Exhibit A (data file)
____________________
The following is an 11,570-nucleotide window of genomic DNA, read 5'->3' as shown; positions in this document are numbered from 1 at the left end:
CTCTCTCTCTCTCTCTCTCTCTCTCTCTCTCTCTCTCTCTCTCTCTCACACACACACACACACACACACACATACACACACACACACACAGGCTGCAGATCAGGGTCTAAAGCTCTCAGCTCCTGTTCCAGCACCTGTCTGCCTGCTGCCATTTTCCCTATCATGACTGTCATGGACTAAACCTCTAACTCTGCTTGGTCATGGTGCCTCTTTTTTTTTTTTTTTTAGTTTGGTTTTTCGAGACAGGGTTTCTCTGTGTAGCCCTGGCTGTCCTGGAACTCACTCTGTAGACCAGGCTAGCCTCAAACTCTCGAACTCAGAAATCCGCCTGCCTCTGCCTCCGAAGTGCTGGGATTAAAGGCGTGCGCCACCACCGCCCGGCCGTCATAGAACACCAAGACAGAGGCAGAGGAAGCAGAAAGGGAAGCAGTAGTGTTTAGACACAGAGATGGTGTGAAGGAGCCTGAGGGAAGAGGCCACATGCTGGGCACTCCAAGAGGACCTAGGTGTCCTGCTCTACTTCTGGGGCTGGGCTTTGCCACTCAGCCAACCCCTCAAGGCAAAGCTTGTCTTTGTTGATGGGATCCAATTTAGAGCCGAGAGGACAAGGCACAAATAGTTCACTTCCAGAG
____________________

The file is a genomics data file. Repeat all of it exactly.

The following is an 11,570-nucleotide window of genomic DNA, read 5'->3' as shown; positions in this document are numbered from 1 at the left end:
CTCTCTCTCTCTCTCTCTCTCTCTCTCTCTCTCTCTCTCTCTCTCTCACACACACACACACACACACACACATACACACACACACACACAGGCTGCAGATCAGGGTCTAAAGCTCTCAGCTCCTGTTCCAGCACCTGTCTGCCTGCTGCCATTTTCCCTATCATGACTGTCATGGACTAAACCTCTAACTCTGCTTGGTCATGGTGCCTCTTTTTTTTTTTTTTTTAGTTTGGTTTTTCGAGACAGGGTTTCTCTGTGTAGCCCTGGCTGTCCTGGAACTCACTCTGTAGACCAGGCTAGCCTCAAACTCTCGAACTCAGAAATCCGCCTGCCTCTGCCTCCGAAGTGCTGGGATTAAAGGCGTGCGCCACCACCGCCCGGCCGTCATAGAACACCAAGACAGAGGCAGAGGAAGCAGAAAGGGAAGCAGTAGTGTTTAGACACAGAGATGGTGTGAAGGAGCCTGAGGGAAGAGGCCACATGCTGGGCACTCCAAGAGGACCTAGGTGTCCTGCTCTACTTCTGGGGCTGGGCTTTGCCACTCAGCCAACCCCTCAAGGCAAAGCTTGTCTTTGTTGATGGGATCCAATTTAGAGCCGAGAGGACAAGGCACAAATAGTTCACTTCCAGAG